10 Best Internet Newsletters – Best Newsletters for Money, Parenting, Advice On the Internet

Does it suddenly feel as if everyone is asking you to subscribe to their newsletter lately? That’s because they are. Email editorials are experiencing a remarkable boom as of late, much in thanks to services like Substack, which serves as platform host and allows writers to send digital missives directly to their own readers.

But not every single one belongs in your inbox. Instead, these are the ten, as chosen by the editors of Esquire, to be worthy of your time, attention, and almighty contact information.

Books On Gif
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Throw a stone on the literary internet and chances are you’ll hit a quality book review, but only here will you find such write-ups punctuated by pitch-perfect gifs. Featuring eclectic deep cuts like Rebecca and The Bell Jar, Books on Gif is a brilliant high-low fusion of an old art form and modern story telling device. —Adrienne Westenfeld

The Will Leitch Newsletter
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Will Leitch’s regular missive encompasses sports, parenting, movies, culture, Wilco lyrics—a little bit of everything. But like a newspaper columnist of yore, Leitch always comes off as an old friend who has become a very good pen pal. —Dave Holmes

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A sharp, fun newsletter from Kate Lindsay and Nick Catucci for the perpetually logged on—or for those who aren’t and need a reader’s digest. Turn here for levity and insight via Q&A’s with Very Online personalities, plus reflections on how to send invitations to casual events in a post-Facebook world. —Lauren Kranc

The New Fatherhood
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There’s a lot of good advice and inspiration out there for moms. Less so for dads. The New Fatherhood fills this gap in a big way—with honest, useful, and frequently humorous dispatches. Think of it as one big group text with other guys fumbling their way through parenthood. —Michael Sebastian

Hung Up
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Part culture, part ephemera, Hunter Harris’s letter always includes what you wish you’d thought of about the most important moment in celebrity news that week. —Kelly Stout

Blackbird Spyplane
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The intersection of Newsletter Culture and Fashion Culture is fraught (read: It can get a little obnoxious and alienating, and fast), but Blackbird Spyplane manages to wrangle the weird and wonderful in a way that feels, if not super accessible, at least entertaining and understandable. Head here for everything that’s under the radar—for now. —Jonathan Evans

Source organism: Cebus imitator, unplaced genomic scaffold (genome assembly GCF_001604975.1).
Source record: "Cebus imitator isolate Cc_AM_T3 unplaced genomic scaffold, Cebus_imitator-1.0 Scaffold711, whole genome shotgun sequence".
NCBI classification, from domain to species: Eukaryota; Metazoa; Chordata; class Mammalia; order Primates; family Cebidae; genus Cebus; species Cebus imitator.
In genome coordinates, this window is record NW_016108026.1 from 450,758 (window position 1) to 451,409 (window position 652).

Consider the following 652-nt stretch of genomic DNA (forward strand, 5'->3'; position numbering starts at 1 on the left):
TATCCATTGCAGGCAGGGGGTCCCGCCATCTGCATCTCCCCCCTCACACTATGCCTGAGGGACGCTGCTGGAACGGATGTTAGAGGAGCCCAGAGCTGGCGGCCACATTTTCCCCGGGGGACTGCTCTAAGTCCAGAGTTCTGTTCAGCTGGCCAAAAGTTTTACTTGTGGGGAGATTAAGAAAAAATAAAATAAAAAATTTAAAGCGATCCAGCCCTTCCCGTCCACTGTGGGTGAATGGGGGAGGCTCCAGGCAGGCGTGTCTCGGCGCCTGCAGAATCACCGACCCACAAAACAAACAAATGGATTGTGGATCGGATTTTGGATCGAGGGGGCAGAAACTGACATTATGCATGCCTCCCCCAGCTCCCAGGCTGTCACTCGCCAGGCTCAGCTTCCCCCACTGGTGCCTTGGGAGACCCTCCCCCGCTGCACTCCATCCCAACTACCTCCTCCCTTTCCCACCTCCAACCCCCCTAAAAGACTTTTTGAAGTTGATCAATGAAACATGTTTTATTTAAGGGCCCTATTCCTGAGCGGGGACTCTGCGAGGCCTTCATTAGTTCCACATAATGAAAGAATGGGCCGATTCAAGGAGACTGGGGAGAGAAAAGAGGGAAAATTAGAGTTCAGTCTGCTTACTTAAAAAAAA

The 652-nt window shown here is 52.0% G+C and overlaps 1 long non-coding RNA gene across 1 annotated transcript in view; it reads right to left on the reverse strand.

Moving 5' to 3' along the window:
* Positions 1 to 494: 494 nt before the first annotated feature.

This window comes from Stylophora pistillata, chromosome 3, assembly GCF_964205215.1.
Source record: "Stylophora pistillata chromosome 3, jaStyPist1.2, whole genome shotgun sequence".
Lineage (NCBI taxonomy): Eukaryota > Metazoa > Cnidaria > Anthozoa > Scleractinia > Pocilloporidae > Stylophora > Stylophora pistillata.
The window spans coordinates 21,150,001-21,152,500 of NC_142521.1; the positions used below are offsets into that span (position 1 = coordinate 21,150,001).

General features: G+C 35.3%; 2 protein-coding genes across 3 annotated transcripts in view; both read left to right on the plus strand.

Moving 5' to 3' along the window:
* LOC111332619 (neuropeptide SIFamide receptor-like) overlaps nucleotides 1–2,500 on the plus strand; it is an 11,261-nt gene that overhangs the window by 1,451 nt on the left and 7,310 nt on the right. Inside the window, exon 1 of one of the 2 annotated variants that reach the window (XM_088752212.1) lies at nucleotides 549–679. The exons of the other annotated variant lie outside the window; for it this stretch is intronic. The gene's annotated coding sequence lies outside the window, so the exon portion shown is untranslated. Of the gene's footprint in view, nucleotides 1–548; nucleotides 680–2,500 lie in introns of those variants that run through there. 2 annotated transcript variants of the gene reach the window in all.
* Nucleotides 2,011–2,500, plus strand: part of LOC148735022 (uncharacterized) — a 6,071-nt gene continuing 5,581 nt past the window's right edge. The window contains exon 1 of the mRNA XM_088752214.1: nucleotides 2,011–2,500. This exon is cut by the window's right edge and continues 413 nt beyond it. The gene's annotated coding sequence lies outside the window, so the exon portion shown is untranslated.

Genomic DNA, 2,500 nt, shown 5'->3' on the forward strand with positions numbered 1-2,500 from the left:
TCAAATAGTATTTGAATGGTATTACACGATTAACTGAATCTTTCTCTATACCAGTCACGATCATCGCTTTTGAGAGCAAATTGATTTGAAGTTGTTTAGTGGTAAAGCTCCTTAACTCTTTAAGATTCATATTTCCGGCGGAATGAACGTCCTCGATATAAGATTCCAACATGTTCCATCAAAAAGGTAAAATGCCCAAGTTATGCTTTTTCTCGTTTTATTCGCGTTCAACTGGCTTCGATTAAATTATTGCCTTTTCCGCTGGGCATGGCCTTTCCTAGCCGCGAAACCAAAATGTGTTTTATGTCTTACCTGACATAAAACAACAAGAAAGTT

Politics with Charles P. Pierce
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Okay, so we’re a little biased. But where else can you find a discussion of the early-1800s congressional debate over building the National Road and how that might inform today’s arguments over infrastructure spending? Every Saturday, you’ll find the very best of Charlie’s wit, insight, and historical literacy, all in your inbox. —Jack Holmes

Platformer with Casey Newton
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Newton makes the world of big big tech like Facebook, Google, and beyond seem less abstract. Plus, the writing often tackles the issues of privacy and online safety in a relatable way. —Sarah Rense

Axios Pro Rata
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The worlds of venture capital, private equity, and big tech are murky, boring, and hard to parse. And that’s on purpose. The gatekeeper’s of America’s financial and technology institutions don’t want you to know how its inner workings work. Here, Dan Primack and Co. make sense of the mess and contextualize what’s happening with snappy writing, great analysis, and a dash of humor. —Danny Dumas

The Small Bow
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Written by Gawker’s infamous former editor, The Small Bow is not just for those in recovery. Lots of stories with huge heart that manages to be hilarious and easy while making you question everything you were certain of about yourself. —Kelly Stout

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